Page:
To further confound the problem, the interests of Muslims in provinces where they were in a majority were different from regions where they were in a minority. Under the 1935 Act Muslims in the Punjab and Bengal were given separate electorates and even with weighted representation for non-Muslims had more seats in the provincial legislature than any other community. Together with the newly created Muslim-majority province of Sind, which was separated from Bombay presidency, and the North West Frontier Province, Punjabi and Bengali Muslims could look forward to dominating the ministries set up under the new reforms. But with dyarchy scrapped and full provincial autonomy granted, Muslims in the minority provinces could no longer rely on British officials to offset the voting power of their Hindu counterparts. Until now Muslims in the minority provinces had successfully deployed arguments about the numerical majorities of their co-religionists in the Punjab an d Bengal to secure weighted representation for themselves. The coming of the new reforms threatened to leave them high and dry in the regions where they were heavily outnumbered without the prospect of calling in the center to redress their provincial disadvantages.

The revival of the All-India Muslim League in 1934 under Jinnah was an attempt by Muslims in the minority provinces to modify the terms of the new constitutional arrangement. As in the past, this required support from Muslims in the majority provinces. Prior to the first elections under the Government of India Act of 1935, Jinnah tried to strike a deal with the Congress at the all-India level and wooed the Muslim leadership in the majority provinces. His failure to achieve both objectives was highlighted by the election results of 1937. Despite separate electorates, the All-India Muslim League secured a mere 4.4% of the total Muslim vote cast. It was completely rejected by Muslims in the majority areas of north-western India. A last minute accommodation with a group of Muslim politicians in Bengal gave the League a toehold in the province. Although it did better in Muslim-minority provinces like the U.P., the Congress with an outright majority had no need to form a coalition government. Snubbed by the Congress with whom he shared a common objective of acquiring power at the all-India center, Jinnah and the League had been rebuffed by the very regions on whose behalf Muhammad Iqbal had made his claims in 1930.

The lack of congruence between Muslim identity and regionally specific political interests made it difficult for the followers of Islam to organize themselves under the banner of an all-India party before the last decade of colonial rule in India. The British policy of provincializing politics and compartmentalizing Muslims into separate electoral categories made it exceedingly difficult to successfully register claims on behalf of either the ‘community’ or the ‘nation’. It was the interface of region and religion - not the presumed unities of religious communities and nations - which informed the politics of contested nationalisms in the concluding moments of colonialism in South Asia. The “community” of the individual was a more variegated and creative experience than has been suggested by the forced homogeneities of a religiously defined category in census enumeration. Individuals belonging to different communities responded differently as they tried finding answers to questions of identity, sovereignty and citizenship in the final decade of the British raj in India.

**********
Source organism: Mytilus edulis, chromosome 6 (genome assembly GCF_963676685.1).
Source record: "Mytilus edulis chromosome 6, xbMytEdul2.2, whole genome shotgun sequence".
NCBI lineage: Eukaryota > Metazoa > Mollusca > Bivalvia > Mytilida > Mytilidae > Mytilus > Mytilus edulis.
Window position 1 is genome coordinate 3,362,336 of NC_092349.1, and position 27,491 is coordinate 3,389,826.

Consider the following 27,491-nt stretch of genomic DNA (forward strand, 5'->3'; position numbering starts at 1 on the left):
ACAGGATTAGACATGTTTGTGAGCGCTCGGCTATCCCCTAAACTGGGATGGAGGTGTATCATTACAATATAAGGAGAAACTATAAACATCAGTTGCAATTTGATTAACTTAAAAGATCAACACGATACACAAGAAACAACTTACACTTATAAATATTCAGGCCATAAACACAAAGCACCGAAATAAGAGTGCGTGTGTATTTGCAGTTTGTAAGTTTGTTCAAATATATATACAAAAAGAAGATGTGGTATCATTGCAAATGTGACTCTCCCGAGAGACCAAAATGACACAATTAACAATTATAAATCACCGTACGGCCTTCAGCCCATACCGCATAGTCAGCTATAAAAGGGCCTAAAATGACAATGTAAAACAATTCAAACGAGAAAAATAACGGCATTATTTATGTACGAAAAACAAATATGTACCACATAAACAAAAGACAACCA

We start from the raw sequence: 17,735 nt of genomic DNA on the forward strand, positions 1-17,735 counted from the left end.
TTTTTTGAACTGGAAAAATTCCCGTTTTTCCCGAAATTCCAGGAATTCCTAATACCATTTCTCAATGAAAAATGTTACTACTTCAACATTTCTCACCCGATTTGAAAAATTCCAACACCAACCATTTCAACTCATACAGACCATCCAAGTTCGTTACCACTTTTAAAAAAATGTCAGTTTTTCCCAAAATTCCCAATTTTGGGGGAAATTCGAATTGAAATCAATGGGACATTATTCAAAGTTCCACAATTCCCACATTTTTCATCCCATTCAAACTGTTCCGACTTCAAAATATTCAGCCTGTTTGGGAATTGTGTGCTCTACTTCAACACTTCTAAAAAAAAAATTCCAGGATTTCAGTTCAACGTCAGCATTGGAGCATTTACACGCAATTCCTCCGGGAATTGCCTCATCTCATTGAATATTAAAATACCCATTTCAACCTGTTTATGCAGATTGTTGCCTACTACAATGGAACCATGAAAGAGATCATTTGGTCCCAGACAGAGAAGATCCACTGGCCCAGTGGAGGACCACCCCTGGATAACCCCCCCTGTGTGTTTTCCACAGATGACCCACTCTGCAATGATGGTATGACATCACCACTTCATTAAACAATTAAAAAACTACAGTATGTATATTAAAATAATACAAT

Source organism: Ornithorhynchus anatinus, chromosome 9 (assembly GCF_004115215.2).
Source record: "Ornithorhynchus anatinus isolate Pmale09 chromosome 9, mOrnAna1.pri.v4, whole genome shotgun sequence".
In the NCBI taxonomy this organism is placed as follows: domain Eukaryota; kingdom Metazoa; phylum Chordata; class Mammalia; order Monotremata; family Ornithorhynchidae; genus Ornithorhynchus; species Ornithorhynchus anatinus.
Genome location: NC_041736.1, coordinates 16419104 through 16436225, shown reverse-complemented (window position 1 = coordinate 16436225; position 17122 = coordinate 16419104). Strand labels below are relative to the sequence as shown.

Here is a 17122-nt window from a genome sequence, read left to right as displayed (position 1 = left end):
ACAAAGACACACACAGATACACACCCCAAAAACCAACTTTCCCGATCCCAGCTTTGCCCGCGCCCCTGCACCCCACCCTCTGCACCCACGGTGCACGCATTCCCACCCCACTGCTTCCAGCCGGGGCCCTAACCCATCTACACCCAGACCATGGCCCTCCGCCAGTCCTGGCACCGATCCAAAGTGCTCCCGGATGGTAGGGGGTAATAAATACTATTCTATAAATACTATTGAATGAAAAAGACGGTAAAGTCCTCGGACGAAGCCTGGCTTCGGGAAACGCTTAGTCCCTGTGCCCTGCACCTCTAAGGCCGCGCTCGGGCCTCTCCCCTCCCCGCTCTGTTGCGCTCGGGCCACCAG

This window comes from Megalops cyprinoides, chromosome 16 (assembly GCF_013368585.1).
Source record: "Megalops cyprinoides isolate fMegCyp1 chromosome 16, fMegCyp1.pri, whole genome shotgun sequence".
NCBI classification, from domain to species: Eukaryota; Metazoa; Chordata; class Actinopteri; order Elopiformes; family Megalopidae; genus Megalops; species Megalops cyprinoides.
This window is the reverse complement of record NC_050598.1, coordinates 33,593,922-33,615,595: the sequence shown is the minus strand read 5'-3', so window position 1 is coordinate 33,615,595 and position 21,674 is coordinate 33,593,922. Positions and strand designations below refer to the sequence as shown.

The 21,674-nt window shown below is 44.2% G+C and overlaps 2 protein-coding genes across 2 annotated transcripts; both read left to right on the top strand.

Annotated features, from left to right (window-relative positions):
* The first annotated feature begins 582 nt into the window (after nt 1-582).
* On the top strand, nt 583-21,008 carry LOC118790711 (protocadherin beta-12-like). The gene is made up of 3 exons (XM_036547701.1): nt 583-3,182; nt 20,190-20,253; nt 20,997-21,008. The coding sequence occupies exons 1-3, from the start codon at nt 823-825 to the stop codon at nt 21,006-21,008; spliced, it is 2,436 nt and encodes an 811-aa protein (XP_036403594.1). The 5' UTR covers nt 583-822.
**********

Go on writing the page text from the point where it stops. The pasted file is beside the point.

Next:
Within the Congress itself the tussle between the Gandhian right wing and left leaning elements represented by Jawaharlal Nehru and Subhas Chandra Bose gathered momentum during the second half of the nineteen thirties. Committed to a radical socialist transformation of the economy once independence had been achieved, both Nehru and Bose resented the Gandhian old guard’s willingness to compromise with the British by leaving the key issue of an all-India federation to the volition of princely rulers. It was only with great difficulty that the Congress agreed to contest the first elections under the 1935 Act. Although the Congress did remarkably well at the polls - forming ministries in eight of British India’s eleven provinces - the clash between the conservatives and radicals came to a head in 1939 with the defeat of Gandhi’s nominee for president by Subhas Chandra Bose. Although the Gandhian old guard managed to overturn the democratic verdict - forcing Bose’s resignation and debarring him as well as his brother Sarat Chandra Bose from holding office in the organization for six years on charges of indiscipline - the tears within the nationalist movement had come out fully to the fore.

E. The International War Crisis and Anticolonial Nationalism

The outbreak of war in Europe in September 1939 altered the context of politics in India. Viceroy Linlithgow’s unilateral decision to declare India a belligerent in the war against Germany without bothering to consult the Congress leadership deeply offended the nationalists, threatening to further expose the Gandhian old guard to criticism from socialists and radicals. Once it became clear that the British had no intention of making any concessions for the duration of the war, far less concede the nationalist demand for immediate independence. Congress had no choice but to call upon its ministries to resign. Furious at the Congress’s refusal in the U.P. to give ministerial berths to Muslim Leaguers, Jinnah seized the moment and called for a ‘Day of Deliverance’. He accused the Congress high command of dictatorial, indeed fascistic, tendencies but made it a point to emphasize that the target of the League’s propaganda was the Congress and not the Hindu community. The scheduled caste leader, B.R.Ambedkar, endorsed the League’s stand. Wary of stirring internal dissensions, Gandhi hesitated before calling for another mass agitation, opting for the safer tactic of directing a select group of his followers to make anti-war speeches and court arrest in their individual capacity.